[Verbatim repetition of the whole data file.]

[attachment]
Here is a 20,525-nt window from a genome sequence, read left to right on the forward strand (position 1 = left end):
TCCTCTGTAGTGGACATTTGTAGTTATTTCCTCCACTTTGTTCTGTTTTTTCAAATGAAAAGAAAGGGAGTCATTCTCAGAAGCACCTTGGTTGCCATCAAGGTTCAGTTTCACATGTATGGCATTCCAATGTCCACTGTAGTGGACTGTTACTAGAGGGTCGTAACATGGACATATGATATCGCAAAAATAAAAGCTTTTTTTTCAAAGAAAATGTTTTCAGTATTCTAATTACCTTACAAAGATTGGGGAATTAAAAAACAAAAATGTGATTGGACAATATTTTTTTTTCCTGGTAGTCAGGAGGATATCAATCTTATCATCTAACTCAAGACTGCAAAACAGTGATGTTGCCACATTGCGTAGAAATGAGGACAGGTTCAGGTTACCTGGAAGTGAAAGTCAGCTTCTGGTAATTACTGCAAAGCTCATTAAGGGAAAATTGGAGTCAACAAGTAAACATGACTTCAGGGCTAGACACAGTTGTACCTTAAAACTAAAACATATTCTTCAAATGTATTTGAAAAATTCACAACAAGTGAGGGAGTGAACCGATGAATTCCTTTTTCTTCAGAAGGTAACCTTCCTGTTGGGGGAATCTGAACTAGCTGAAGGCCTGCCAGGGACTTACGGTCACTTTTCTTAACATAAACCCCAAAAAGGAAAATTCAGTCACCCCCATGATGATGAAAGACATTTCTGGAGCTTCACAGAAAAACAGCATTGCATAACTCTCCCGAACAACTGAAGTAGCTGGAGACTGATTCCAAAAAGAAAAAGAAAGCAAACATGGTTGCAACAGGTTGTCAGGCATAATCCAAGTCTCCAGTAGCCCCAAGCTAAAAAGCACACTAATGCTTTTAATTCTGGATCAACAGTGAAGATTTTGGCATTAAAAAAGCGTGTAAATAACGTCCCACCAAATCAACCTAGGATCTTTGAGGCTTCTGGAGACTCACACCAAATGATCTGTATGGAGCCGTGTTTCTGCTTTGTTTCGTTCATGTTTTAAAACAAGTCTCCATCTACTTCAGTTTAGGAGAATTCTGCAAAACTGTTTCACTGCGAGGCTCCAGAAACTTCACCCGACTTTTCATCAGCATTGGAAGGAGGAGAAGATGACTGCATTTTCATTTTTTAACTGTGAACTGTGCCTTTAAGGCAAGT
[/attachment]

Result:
Here is a 20,525-nt window from a genome sequence, read left to right on the forward strand (position 1 = left end):
TCCTCTGTAGTGGACATTTGTAGTTATTTCCTCCACTTTGTTCTGTTTTTTCAAATGAAAAGAAAGGGAGTCATTCTCAGAAGCACCTTGGTTGCCATCAAGGTTCAGTTTCACATGTATGGCATTCCAATGTCCACTGTAGTGGACTGTTACTAGAGGGTCGTAACATGGACATATGATATCGCAAAAATAAAAGCTTTTTTTTCAAAGAAAATGTTTTCAGTATTCTAATTACCTTACAAAGATTGGGGAATTAAAAAACAAAAATGTGATTGGACAATATTTTTTTTTCCTGGTAGTCAGGAGGATATCAATCTTATCATCTAACTCAAGACTGCAAAACAGTGATGTTGCCACATTGCGTAGAAATGAGGACAGGTTCAGGTTACCTGGAAGTGAAAGTCAGCTTCTGGTAATTACTGCAAAGCTCATTAAGGGAAAATTGGAGTCAACAAGTAAACATGACTTCAGGGCTAGACACAGTTGTACCTTAAAACTAAAACATATTCTTCAAATGTATTTGAAAAATTCACAACAAGTGAGGGAGTGAACCGATGAATTCCTTTTTCTTCAGAAGGTAACCTTCCTGTTGGGGGAATCTGAACTAGCTGAAGGCCTGCCAGGGACTTACGGTCACTTTTCTTAACATAAACCCCAAAAAGGAAAATTCAGTCACCCCCATGATGATGAAAGACATTTCTGGAGCTTCACAGAAAAACAGCATTGCATAACTCTCCCGAACAACTGAAGTAGCTGGAGACTGATTCCAAAAAGAAAAAGAAAGCAAACATGGTTGCAACAGGTTGTCAGGCATAATCCAAGTCTCCAGTAGCCCCAAGCTAAAAAGCACACTAATGCTTTTAATTCTGGATCAACAGTGAAGATTTTGGCATTAAAAAAGCGTGTAAATAACGTCCCACCAAATCAACCTAGGATCTTTGAGGCTTCTGGAGACTCACACCAAATGATCTGTATGGAGCCGTGTTTCTGCTTTGTTTCGTTCATGTTTTAAAACAAGTCTCCATCTACTTCAGTTTAGGAGAATTCTGCAAAACTGTTTCACTGCGAGGCTCCAGAAACTTCACCCGACTTTTCATCAGCATTGGAAGGAGGAGAAGATGACTGCATTTTCATTTTTTAACTGTGAACTGTGCCTTTAAGGCAAGT